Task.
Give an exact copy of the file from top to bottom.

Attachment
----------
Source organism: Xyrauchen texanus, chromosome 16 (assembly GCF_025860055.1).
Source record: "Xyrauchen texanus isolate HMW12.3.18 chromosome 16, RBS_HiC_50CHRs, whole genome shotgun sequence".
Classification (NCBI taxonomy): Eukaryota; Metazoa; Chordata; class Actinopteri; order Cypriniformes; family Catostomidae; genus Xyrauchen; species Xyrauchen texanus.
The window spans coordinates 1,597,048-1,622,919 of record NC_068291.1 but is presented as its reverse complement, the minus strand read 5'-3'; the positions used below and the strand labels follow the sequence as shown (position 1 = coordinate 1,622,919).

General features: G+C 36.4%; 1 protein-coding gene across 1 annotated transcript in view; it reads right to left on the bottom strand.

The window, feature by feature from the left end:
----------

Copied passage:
Source organism: Xyrauchen texanus, chromosome 16 (assembly GCF_025860055.1).
Source record: "Xyrauchen texanus isolate HMW12.3.18 chromosome 16, RBS_HiC_50CHRs, whole genome shotgun sequence".
Classification (NCBI taxonomy): Eukaryota; Metazoa; Chordata; class Actinopteri; order Cypriniformes; family Catostomidae; genus Xyrauchen; species Xyrauchen texanus.
The window spans coordinates 1,597,048-1,622,919 of record NC_068291.1 but is presented as its reverse complement, the minus strand read 5'-3'; the positions used below and the strand labels follow the sequence as shown (position 1 = coordinate 1,622,919).

General features: G+C 36.4%; 1 protein-coding gene across 1 annotated transcript in view; it reads right to left on the bottom strand.

The window, feature by feature from the left end: